EADS' reputation has also taken a knock in Asia. Earlier this month, Singapore Airlines and Qantas Airways found cracks on wings of their A380s, the world's biggest passenger jets. Neither Boeing nor EADS can afford mistakes in this part of the world, as Asia is the growth area that is taking up the slack in the slowing, more mature European and North American markets.
There is an important difference in outlook between the two groups that could have long-term repercussions for their duopoly. Boeing is run by misty-eyed principle, EADS by pragmatism. Nowhere is this clearer than in the duo's long-running World Trade Organisation (WTO) dispute that has been fought out through US and EU officials.
In 2004, the US launched a case regarding loans made to Airbus, which the EU countered with its own claim.
Both were found to have been subsidised to some extent; both Boeing and EADS have declared victory. Their claims are hard to assess, as WTO decisions are confidential, and even when leaked are so fiendishly complicated that losing parties can easily spin the line that they have been vindicated.
However, privately EADS would like to settle. The group fears potential rivals from China, Brazil, Canada and Russia could eat into their market – particularly as those companies will possibly receive their own forms of state aid – while Boeing and EADS throw money and resources at legal battles. China's Comac is particularly vocal in its intentions to become the market's third significant player through the C919, due to take flight in 2014.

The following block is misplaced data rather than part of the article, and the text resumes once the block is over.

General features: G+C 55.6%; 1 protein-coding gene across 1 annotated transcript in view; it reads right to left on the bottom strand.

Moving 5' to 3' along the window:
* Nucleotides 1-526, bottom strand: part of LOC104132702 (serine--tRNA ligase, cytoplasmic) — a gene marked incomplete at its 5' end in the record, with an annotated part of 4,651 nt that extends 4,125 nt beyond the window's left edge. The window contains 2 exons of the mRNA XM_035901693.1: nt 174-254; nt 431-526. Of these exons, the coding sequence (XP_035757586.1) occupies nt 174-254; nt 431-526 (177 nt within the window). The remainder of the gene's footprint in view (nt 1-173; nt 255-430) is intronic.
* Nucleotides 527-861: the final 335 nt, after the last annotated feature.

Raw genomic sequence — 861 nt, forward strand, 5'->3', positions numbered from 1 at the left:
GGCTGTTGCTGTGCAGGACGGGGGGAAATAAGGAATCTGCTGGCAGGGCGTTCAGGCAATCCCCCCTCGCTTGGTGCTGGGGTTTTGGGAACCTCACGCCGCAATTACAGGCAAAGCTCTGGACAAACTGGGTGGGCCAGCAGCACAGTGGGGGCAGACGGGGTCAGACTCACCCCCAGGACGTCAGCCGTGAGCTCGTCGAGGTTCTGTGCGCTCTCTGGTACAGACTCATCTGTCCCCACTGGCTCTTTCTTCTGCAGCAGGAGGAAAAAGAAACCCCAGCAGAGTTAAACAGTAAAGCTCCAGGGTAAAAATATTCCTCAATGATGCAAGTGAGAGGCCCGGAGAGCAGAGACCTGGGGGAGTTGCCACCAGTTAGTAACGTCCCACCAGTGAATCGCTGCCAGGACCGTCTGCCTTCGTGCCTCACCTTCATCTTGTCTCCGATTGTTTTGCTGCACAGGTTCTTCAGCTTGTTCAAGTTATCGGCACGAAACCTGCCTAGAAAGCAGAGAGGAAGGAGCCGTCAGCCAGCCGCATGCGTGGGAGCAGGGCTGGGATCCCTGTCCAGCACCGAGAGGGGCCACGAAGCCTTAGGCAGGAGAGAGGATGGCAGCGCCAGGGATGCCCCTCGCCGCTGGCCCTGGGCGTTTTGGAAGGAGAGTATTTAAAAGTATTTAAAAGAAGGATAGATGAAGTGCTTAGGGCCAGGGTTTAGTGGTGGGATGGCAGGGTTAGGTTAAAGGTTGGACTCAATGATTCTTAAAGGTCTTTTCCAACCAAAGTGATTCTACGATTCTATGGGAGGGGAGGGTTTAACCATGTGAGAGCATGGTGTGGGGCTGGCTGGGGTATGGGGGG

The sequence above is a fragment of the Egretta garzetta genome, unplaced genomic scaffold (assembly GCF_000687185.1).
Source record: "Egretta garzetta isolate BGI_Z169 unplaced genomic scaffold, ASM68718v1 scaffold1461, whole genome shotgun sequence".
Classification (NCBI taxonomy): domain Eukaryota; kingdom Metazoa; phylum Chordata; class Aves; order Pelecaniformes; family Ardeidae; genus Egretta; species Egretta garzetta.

For Boeing, the dispute is a matter of honour. Even when the battle seems close to an end, as it did early last year when the WTO issued its final report on the EU's claim against the US, Boeing and Washington will not let it lie.
Just last month, US trade officials claimed the EU was failing to comply with WTO demands that subsidies to Airbus be eliminated. The WTO has brought in an arbitrator, but the US seems intent on demanding sanctions that could cost as much as $10bn a year.
Boeing's zeal cannot be underestimated. Last year, it finally landed the $35bn contract to build 179 aerial refuelling tankers to replace the US Air Force's existing, half-century old fleet. In 2008, EADS had defeated Boeing to the deal in partnership with Northrop Grumman. Boeing appealed the decision, arguing its nemesis' bid was supported by those alleged subsidies.